A Marxist in Merton
Keeping Up With the Germans by Philip Oltermann Faber £12.99
Does Merton still keep a book for comments and suggestions in the Porter’s Lodge? I remember a plangent entry in the late 1960s when David Jessel, later a distinguished BBC journalist, wrote an appeal for soft loo paper instead of the standard issue Bronco, hard shiny sheets of paper which the hardier bottoms of earlier generations had to put up with.
Now the Guardian journalist and writer, Philip Oltermann, who came to London as a 16 year old from Germany has been digging into the Merton comments books of the 1930s and discovered some early entries from Theodor Adorno, the luminary of the so-called Frankfurt School of German philosophers and critical theorists who had to be quit Nazi Germany because they were Jews.
In a wonderful book, Keeping up with the Germans, about how the Germans see England and vice versa Oltermann was guided by his tutor at St Peter’s to the treasure trove of the Merton comment books in the 1930s. One undergraduate protested about “females making themselves seen and heard in the college bar. Is this necessary?’
But then, in February 1935, a more sober entry from Adorno: ‘Sir, I suggest that we get further supply of those cards with the Merton blazon crest. They seemed tome to be much nicer than the present ones.’
A year later, July1936, and he urged: ‘What do you think of writing paper with a crest, like the cards you got again in such a kind way after my suggestion on the subject.’
The great Marxist left soon after for California where he wrote his Dialectics of the Enlightenment, one of the key works of post-1945 philosophy and critical theory. Adorno had come to Merton in 1934 on the recommendation of John Maynard Keynes and in the world before emails and mobile phones, the card or letter sent within the college or to other colleges was the way everyone stayed in touch or arranged a rendezvous.
The sensitive 30-year-old German who had completed a PhD aged 21 and was a musical prodigy clearly enjoyed writing his little notes and messages on elegant college cards and letterheads.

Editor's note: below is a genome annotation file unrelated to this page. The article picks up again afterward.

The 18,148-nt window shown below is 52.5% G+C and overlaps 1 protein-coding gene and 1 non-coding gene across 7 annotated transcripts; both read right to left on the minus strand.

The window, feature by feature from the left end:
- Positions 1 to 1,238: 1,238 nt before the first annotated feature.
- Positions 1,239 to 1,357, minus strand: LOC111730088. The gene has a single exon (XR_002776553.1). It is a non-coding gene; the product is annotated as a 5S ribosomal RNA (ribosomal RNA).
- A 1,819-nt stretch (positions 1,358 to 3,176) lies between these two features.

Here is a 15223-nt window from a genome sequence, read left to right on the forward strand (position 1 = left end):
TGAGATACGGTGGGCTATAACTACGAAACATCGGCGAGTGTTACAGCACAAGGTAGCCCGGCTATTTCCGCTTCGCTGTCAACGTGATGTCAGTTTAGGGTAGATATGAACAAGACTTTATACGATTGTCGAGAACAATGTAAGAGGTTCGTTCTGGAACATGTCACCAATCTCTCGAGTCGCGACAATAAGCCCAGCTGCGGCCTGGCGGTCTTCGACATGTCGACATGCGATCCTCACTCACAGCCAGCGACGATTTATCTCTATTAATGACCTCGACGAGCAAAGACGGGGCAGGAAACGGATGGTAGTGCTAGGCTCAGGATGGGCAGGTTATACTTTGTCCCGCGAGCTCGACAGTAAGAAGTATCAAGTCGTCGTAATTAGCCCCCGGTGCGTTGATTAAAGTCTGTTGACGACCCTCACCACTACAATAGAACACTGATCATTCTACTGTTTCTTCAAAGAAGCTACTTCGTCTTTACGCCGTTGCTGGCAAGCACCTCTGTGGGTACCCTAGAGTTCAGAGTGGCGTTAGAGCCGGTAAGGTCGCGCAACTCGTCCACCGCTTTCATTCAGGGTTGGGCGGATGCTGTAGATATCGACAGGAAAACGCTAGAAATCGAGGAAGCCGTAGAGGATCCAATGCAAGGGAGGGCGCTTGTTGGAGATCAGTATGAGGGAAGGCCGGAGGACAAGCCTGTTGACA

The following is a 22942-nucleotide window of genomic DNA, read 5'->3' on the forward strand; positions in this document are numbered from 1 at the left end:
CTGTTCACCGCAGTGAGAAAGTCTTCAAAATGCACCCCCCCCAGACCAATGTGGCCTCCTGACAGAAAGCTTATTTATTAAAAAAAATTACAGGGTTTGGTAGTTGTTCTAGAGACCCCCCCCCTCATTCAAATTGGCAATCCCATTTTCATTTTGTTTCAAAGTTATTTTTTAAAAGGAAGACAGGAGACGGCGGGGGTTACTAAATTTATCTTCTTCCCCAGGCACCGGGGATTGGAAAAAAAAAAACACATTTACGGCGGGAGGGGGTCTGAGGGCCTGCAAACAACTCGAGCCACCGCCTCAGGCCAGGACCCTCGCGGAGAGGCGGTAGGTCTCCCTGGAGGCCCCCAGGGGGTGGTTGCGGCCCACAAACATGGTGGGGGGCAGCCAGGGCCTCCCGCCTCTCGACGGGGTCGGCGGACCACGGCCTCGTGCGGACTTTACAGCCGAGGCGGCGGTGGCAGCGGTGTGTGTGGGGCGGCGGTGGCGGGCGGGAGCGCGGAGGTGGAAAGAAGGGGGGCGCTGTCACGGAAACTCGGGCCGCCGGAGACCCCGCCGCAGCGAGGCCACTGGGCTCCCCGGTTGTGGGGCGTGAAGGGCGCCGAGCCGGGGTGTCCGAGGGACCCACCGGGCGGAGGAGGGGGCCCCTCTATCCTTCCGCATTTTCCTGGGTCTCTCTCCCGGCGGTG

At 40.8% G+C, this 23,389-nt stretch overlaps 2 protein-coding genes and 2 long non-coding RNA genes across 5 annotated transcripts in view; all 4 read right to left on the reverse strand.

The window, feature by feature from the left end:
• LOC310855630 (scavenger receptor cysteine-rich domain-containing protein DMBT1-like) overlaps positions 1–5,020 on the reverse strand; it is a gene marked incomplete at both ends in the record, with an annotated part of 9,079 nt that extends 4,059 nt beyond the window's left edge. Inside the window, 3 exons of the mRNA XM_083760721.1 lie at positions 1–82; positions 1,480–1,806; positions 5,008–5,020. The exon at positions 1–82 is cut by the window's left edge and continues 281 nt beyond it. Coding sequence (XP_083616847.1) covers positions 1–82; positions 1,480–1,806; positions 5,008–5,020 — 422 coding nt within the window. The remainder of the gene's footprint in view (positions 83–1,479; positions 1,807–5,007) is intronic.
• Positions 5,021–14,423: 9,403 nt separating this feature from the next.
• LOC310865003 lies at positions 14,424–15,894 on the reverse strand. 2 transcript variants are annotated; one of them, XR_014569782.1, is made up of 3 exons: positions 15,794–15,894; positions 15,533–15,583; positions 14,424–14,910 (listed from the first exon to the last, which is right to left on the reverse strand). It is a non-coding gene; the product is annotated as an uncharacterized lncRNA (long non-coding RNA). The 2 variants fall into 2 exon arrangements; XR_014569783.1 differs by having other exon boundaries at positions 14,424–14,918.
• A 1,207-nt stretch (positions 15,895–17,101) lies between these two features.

His fellow if younger undergraduates sent him up with a scrawl in the Porter’s Lodge book. ‘Oh, vere, oh vere, mein lieber Herr, are our leetle envelopes gone?’
Oltermann uses Adorno’s Merton stay as an introduction to a mini-essay on Adorno’s central presence in the mental furniture of the educated post-war German. His other chapters cover the importance of football or a truly unfunny British TV sketch ‘Are You Being Served’ about a Christmas dinner in an English country house. This sketch is shown every New Year’s Eve on German TV. I even saw it on a 31st December Lufthansa flight to Asia. It is weak slapstick from a bygone age but every German has to watch this odd English 5 minute comedy as a national ritual.
At a time when the German question is again rising to the fore – whether as Europe’s dominant economy, its best football team, as a nation edging away from its Atlanticist anchor to a semi-neutralist pacificism, with a foreign policy that excuses Russian aggression, and a EUpolitik that may encourage Brexit, Britain exiting the EU, Oltermann’s book is the best guide into what makes modern Germans tick.
Adorno did not enjoy Merton. To explain ‘the true basics of my philosophy (was) practically an impossibility’ as he had to talk at a ‘child’s level’ to fellow undergraduates. Dining in hall was ‘like going back to school, in short: an extension of the Third Reich.’ He denounced jazz using Merton letterheads to write to his fellow Jewish left philosopher exile, Max Horkheimer.
He left in 1937 for sunny California and future notoriety. Oh-so-English Merton was just a transit camp.
Dr Denis MacShane was a Labour MP and Minister for Europe. He was at Merton 1966-1969